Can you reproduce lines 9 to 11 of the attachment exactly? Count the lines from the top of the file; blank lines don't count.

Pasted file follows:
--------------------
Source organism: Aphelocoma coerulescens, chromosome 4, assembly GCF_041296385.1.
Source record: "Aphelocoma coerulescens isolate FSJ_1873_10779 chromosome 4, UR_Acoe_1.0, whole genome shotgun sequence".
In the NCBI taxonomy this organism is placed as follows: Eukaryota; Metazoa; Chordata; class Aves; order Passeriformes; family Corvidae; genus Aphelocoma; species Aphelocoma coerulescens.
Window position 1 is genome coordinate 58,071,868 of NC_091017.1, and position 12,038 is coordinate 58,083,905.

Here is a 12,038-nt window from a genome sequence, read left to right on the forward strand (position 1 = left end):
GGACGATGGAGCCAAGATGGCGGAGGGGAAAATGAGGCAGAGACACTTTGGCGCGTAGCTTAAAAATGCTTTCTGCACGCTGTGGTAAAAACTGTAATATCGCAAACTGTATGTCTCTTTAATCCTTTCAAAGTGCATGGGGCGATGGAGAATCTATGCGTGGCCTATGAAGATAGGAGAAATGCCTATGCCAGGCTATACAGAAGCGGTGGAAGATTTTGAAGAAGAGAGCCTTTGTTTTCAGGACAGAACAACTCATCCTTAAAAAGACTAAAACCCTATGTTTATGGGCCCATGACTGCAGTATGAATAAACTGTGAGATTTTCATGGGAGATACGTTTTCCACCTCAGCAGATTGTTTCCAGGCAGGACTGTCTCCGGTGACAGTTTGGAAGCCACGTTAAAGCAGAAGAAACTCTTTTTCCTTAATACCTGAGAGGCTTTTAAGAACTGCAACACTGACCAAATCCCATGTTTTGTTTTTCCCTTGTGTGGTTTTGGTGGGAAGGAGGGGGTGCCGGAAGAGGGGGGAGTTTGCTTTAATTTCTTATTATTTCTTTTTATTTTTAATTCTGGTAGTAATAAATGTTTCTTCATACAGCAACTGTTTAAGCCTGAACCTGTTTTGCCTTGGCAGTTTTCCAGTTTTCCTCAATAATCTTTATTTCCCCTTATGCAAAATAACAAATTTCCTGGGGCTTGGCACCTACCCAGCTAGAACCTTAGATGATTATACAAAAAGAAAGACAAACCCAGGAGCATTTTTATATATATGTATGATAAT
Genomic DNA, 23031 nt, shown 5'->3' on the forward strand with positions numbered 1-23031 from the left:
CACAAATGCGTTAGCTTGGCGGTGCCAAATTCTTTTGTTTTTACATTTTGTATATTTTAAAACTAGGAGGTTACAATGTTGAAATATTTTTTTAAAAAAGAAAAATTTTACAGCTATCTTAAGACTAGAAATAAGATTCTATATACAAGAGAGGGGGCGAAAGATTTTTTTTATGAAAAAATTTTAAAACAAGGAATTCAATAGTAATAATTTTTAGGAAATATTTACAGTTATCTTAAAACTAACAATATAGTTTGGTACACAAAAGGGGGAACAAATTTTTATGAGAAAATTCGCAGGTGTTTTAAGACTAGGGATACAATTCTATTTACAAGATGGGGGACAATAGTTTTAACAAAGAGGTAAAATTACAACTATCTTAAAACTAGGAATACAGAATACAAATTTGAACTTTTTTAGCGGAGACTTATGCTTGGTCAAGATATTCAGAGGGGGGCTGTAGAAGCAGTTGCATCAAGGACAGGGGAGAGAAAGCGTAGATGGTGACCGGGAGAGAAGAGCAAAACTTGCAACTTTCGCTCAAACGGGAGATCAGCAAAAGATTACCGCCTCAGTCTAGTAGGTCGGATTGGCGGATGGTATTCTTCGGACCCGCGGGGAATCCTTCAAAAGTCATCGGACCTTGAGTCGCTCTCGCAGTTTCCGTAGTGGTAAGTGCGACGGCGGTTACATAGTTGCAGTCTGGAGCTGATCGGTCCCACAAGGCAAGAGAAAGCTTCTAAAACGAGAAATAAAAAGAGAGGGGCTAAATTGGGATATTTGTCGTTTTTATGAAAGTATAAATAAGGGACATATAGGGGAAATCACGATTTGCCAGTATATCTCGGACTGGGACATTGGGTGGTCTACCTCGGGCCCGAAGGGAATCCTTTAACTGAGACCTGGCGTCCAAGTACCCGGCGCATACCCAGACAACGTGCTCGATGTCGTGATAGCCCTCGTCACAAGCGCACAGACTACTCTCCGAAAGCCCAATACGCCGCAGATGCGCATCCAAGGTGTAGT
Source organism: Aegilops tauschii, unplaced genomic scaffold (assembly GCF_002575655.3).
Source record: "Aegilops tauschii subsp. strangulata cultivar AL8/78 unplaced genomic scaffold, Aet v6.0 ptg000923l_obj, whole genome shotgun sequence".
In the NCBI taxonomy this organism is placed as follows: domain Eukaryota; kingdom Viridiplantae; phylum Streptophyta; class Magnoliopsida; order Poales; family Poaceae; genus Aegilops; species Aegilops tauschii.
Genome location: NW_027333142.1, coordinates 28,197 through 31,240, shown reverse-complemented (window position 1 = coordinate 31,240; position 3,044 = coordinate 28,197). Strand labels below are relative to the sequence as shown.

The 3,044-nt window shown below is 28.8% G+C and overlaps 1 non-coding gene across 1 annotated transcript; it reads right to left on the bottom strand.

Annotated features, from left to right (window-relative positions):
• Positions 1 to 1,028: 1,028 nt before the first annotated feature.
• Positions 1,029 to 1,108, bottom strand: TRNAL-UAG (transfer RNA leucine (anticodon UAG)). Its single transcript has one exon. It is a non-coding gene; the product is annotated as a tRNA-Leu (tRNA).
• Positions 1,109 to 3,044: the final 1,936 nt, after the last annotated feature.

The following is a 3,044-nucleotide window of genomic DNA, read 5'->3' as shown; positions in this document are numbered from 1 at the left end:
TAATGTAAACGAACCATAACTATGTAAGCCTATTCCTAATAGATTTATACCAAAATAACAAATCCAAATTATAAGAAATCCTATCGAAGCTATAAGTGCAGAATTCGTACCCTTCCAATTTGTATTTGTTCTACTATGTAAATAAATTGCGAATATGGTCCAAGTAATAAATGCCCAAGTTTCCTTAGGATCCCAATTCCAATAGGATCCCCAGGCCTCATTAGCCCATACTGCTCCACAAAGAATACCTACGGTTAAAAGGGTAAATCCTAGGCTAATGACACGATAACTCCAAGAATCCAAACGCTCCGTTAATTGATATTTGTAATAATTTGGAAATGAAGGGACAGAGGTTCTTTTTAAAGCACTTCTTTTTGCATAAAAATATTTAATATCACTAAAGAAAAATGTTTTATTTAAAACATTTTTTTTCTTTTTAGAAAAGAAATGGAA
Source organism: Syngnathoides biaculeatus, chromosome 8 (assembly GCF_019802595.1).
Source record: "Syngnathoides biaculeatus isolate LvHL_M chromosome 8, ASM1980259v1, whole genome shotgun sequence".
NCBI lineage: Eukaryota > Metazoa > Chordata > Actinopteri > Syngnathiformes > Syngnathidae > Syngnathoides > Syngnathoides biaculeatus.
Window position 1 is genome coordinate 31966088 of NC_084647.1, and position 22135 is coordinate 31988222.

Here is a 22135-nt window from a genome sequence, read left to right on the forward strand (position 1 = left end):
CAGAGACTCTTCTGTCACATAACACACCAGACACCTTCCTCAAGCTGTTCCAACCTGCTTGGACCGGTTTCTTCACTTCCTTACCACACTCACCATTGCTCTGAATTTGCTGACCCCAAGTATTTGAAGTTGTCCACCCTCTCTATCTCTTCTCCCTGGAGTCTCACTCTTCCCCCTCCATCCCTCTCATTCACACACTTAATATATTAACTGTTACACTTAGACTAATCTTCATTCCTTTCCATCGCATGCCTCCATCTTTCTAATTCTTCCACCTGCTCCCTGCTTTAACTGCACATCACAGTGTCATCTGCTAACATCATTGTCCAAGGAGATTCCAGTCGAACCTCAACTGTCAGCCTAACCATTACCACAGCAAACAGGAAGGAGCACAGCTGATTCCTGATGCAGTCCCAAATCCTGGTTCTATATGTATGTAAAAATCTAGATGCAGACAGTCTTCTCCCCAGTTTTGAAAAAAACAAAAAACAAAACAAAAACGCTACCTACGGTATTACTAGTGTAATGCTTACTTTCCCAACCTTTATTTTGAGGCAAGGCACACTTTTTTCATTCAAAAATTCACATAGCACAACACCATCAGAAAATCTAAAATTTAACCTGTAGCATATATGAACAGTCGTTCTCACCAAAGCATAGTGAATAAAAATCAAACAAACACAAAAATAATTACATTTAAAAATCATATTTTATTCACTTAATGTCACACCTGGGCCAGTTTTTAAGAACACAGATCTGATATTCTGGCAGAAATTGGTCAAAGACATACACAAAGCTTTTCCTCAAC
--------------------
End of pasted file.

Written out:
Source organism: Aegilops tauschii, unplaced genomic scaffold (assembly GCF_002575655.3).
Source record: "Aegilops tauschii subsp. strangulata cultivar AL8/78 unplaced genomic scaffold, Aet v6.0 ptg000923l_obj, whole genome shotgun sequence".
In the NCBI taxonomy this organism is placed as follows: domain Eukaryota; kingdom Viridiplantae; phylum Streptophyta; class Magnoliopsida; order Poales; family Poaceae; genus Aegilops; species Aegilops tauschii.